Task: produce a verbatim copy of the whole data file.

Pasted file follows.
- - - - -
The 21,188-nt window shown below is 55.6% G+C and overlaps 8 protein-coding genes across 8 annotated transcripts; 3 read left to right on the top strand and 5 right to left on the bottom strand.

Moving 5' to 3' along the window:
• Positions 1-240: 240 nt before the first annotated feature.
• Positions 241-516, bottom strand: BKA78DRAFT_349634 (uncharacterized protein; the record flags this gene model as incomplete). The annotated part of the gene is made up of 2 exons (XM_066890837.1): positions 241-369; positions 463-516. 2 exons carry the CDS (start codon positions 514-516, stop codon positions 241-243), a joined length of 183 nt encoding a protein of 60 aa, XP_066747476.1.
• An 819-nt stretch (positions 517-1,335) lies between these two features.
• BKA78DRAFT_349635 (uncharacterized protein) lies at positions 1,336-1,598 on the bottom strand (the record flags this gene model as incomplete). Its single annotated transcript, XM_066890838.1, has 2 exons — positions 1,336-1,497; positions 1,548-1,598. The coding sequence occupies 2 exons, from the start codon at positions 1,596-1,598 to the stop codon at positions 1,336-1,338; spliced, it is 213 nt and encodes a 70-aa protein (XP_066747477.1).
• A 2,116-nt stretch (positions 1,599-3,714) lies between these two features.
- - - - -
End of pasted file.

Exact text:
The 21,188-nt window shown below is 55.6% G+C and overlaps 8 protein-coding genes across 8 annotated transcripts; 3 read left to right on the top strand and 5 right to left on the bottom strand.

Moving 5' to 3' along the window:
• Positions 1-240: 240 nt before the first annotated feature.
• Positions 241-516, bottom strand: BKA78DRAFT_349634 (uncharacterized protein; the record flags this gene model as incomplete). The annotated part of the gene is made up of 2 exons (XM_066890837.1): positions 241-369; positions 463-516. 2 exons carry the CDS (start codon positions 514-516, stop codon positions 241-243), a joined length of 183 nt encoding a protein of 60 aa, XP_066747476.1.
• An 819-nt stretch (positions 517-1,335) lies between these two features.
• BKA78DRAFT_349635 (uncharacterized protein) lies at positions 1,336-1,598 on the bottom strand (the record flags this gene model as incomplete). Its single annotated transcript, XM_066890838.1, has 2 exons — positions 1,336-1,497; positions 1,548-1,598. The coding sequence occupies 2 exons, from the start codon at positions 1,596-1,598 to the stop codon at positions 1,336-1,338; spliced, it is 213 nt and encodes a 70-aa protein (XP_066747477.1).
• A 2,116-nt stretch (positions 1,599-3,714) lies between these two features.